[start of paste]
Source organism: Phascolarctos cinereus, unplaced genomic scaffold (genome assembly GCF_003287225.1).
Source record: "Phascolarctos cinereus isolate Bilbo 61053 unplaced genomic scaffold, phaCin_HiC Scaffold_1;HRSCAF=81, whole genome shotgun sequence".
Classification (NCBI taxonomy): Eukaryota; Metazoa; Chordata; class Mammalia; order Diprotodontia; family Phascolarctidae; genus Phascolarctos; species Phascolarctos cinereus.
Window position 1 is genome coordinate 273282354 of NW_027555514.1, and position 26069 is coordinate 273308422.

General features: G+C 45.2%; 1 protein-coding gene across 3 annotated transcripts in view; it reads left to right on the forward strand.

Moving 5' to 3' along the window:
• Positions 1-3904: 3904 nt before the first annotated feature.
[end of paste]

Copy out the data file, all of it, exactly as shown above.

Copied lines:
Source organism: Phascolarctos cinereus, unplaced genomic scaffold (genome assembly GCF_003287225.1).
Source record: "Phascolarctos cinereus isolate Bilbo 61053 unplaced genomic scaffold, phaCin_HiC Scaffold_1;HRSCAF=81, whole genome shotgun sequence".
Classification (NCBI taxonomy): Eukaryota; Metazoa; Chordata; class Mammalia; order Diprotodontia; family Phascolarctidae; genus Phascolarctos; species Phascolarctos cinereus.
Window position 1 is genome coordinate 273282354 of NW_027555514.1, and position 26069 is coordinate 273308422.

General features: G+C 45.2%; 1 protein-coding gene across 3 annotated transcripts in view; it reads left to right on the forward strand.

Moving 5' to 3' along the window:
• Positions 1-3904: 3904 nt before the first annotated feature.